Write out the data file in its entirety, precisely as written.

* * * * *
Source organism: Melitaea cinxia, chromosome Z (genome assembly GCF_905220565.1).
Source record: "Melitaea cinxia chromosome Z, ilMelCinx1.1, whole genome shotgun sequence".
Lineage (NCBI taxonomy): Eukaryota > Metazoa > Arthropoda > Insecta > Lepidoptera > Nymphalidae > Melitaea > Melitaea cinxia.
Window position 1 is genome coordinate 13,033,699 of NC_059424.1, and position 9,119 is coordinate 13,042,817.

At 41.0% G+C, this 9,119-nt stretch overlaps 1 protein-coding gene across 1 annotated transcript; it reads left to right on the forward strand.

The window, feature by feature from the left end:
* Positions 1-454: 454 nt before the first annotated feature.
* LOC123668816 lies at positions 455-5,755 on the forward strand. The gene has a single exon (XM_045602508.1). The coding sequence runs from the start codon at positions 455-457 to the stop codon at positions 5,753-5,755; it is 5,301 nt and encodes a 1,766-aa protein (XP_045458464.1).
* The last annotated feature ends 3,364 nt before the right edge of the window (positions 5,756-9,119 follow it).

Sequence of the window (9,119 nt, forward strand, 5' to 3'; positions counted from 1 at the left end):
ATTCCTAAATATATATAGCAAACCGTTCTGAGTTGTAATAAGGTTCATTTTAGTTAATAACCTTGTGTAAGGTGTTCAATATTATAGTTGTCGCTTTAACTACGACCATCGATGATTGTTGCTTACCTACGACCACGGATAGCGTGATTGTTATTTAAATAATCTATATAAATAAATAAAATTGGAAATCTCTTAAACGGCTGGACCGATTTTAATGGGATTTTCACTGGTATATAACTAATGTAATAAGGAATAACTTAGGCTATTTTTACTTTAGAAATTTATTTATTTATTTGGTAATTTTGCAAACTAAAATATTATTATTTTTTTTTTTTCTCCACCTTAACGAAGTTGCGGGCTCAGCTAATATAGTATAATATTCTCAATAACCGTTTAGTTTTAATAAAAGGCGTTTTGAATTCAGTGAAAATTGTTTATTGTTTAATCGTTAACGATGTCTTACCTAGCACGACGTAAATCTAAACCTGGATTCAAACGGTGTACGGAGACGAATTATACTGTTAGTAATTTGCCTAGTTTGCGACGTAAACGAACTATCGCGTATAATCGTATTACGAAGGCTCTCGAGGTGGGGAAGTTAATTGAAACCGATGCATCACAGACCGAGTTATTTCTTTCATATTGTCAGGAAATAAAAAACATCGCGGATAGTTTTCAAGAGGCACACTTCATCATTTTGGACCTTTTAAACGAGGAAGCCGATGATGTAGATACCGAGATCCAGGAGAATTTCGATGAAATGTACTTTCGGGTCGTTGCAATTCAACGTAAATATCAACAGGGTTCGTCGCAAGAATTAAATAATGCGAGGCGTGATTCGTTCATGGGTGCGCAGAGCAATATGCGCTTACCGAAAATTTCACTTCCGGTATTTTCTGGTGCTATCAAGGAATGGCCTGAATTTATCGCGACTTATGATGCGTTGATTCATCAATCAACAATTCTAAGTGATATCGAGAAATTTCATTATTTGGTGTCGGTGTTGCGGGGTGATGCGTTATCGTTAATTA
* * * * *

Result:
Source organism: Melitaea cinxia, chromosome Z (genome assembly GCF_905220565.1).
Source record: "Melitaea cinxia chromosome Z, ilMelCinx1.1, whole genome shotgun sequence".
Lineage (NCBI taxonomy): Eukaryota > Metazoa > Arthropoda > Insecta > Lepidoptera > Nymphalidae > Melitaea > Melitaea cinxia.
Window position 1 is genome coordinate 13,033,699 of NC_059424.1, and position 9,119 is coordinate 13,042,817.

At 41.0% G+C, this 9,119-nt stretch overlaps 1 protein-coding gene across 1 annotated transcript; it reads left to right on the forward strand.

The window, feature by feature from the left end:
* Positions 1-454: 454 nt before the first annotated feature.
* LOC123668816 lies at positions 455-5,755 on the forward strand. The gene has a single exon (XM_045602508.1). The coding sequence runs from the start codon at positions 455-457 to the stop codon at positions 5,753-5,755; it is 5,301 nt and encodes a 1,766-aa protein (XP_045458464.1).
* The last annotated feature ends 3,364 nt before the right edge of the window (positions 5,756-9,119 follow it).

Sequence of the window (9,119 nt, forward strand, 5' to 3'; positions counted from 1 at the left end):
ATTCCTAAATATATATAGCAAACCGTTCTGAGTTGTAATAAGGTTCATTTTAGTTAATAACCTTGTGTAAGGTGTTCAATATTATAGTTGTCGCTTTAACTACGACCATCGATGATTGTTGCTTACCTACGACCACGGATAGCGTGATTGTTATTTAAATAATCTATATAAATAAATAAAATTGGAAATCTCTTAAACGGCTGGACCGATTTTAATGGGATTTTCACTGGTATATAACTAATGTAATAAGGAATAACTTAGGCTATTTTTACTTTAGAAATTTATTTATTTATTTGGTAATTTTGCAAACTAAAATATTATTATTTTTTTTTTTTCTCCACCTTAACGAAGTTGCGGGCTCAGCTAATATAGTATAATATTCTCAATAACCGTTTAGTTTTAATAAAAGGCGTTTTGAATTCAGTGAAAATTGTTTATTGTTTAATCGTTAACGATGTCTTACCTAGCACGACGTAAATCTAAACCTGGATTCAAACGGTGTACGGAGACGAATTATACTGTTAGTAATTTGCCTAGTTTGCGACGTAAACGAACTATCGCGTATAATCGTATTACGAAGGCTCTCGAGGTGGGGAAGTTAATTGAAACCGATGCATCACAGACCGAGTTATTTCTTTCATATTGTCAGGAAATAAAAAACATCGCGGATAGTTTTCAAGAGGCACACTTCATCATTTTGGACCTTTTAAACGAGGAAGCCGATGATGTAGATACCGAGATCCAGGAGAATTTCGATGAAATGTACTTTCGGGTCGTTGCAATTCAACGTAAATATCAACAGGGTTCGTCGCAAGAATTAAATAATGCGAGGCGTGATTCGTTCATGGGTGCGCAGAGCAATATGCGCTTACCGAAAATTTCACTTCCGGTATTTTCTGGTGCTATCAAGGAATGGCCTGAATTTATCGCGACTTATGATGCGTTGATTCATCAATCAACAATTCTAAGTGATATCGAGAAATTTCATTATTTGGTGTCGGTGTTGCGGGGTGATGCGTTATCGTTAATTA